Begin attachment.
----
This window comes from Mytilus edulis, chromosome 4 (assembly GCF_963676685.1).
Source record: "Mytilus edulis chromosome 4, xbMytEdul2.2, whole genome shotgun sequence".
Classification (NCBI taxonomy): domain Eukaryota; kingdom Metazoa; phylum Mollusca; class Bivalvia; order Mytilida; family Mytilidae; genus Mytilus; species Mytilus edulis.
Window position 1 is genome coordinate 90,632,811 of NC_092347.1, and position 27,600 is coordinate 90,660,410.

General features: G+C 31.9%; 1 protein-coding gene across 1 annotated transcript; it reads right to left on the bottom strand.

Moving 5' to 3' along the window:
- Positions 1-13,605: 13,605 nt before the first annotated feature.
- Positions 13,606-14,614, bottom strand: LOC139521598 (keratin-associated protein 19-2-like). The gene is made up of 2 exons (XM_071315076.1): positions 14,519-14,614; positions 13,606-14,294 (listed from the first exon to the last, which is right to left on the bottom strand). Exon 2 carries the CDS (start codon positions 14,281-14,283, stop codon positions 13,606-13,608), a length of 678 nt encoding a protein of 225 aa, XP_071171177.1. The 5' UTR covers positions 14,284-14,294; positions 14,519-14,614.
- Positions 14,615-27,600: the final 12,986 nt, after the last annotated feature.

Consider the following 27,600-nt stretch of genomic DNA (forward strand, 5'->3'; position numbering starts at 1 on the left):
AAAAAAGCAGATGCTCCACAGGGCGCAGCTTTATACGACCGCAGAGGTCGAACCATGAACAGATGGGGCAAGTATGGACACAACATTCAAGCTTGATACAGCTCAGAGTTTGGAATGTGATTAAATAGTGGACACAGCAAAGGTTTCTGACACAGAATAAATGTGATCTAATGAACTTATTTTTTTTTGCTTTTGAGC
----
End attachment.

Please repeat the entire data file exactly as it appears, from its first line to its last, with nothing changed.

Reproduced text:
This window comes from Mytilus edulis, chromosome 4 (assembly GCF_963676685.1).
Source record: "Mytilus edulis chromosome 4, xbMytEdul2.2, whole genome shotgun sequence".
Classification (NCBI taxonomy): domain Eukaryota; kingdom Metazoa; phylum Mollusca; class Bivalvia; order Mytilida; family Mytilidae; genus Mytilus; species Mytilus edulis.
Window position 1 is genome coordinate 90,632,811 of NC_092347.1, and position 27,600 is coordinate 90,660,410.

General features: G+C 31.9%; 1 protein-coding gene across 1 annotated transcript; it reads right to left on the bottom strand.

Moving 5' to 3' along the window:
- Positions 1-13,605: 13,605 nt before the first annotated feature.
- Positions 13,606-14,614, bottom strand: LOC139521598 (keratin-associated protein 19-2-like). The gene is made up of 2 exons (XM_071315076.1): positions 14,519-14,614; positions 13,606-14,294 (listed from the first exon to the last, which is right to left on the bottom strand). Exon 2 carries the CDS (start codon positions 14,281-14,283, stop codon positions 13,606-13,608), a length of 678 nt encoding a protein of 225 aa, XP_071171177.1. The 5' UTR covers positions 14,284-14,294; positions 14,519-14,614.
- Positions 14,615-27,600: the final 12,986 nt, after the last annotated feature.

Consider the following 27,600-nt stretch of genomic DNA (forward strand, 5'->3'; position numbering starts at 1 on the left):
AAAAAAGCAGATGCTCCACAGGGCGCAGCTTTATACGACCGCAGAGGTCGAACCATGAACAGATGGGGCAAGTATGGACACAACATTCAAGCTTGATACAGCTCAGAGTTTGGAATGTGATTAAATAGTGGACACAGCAAAGGTTTCTGACACAGAATAAATGTGATCTAATGAACTTATTTTTTTTTGCTTTTGAGC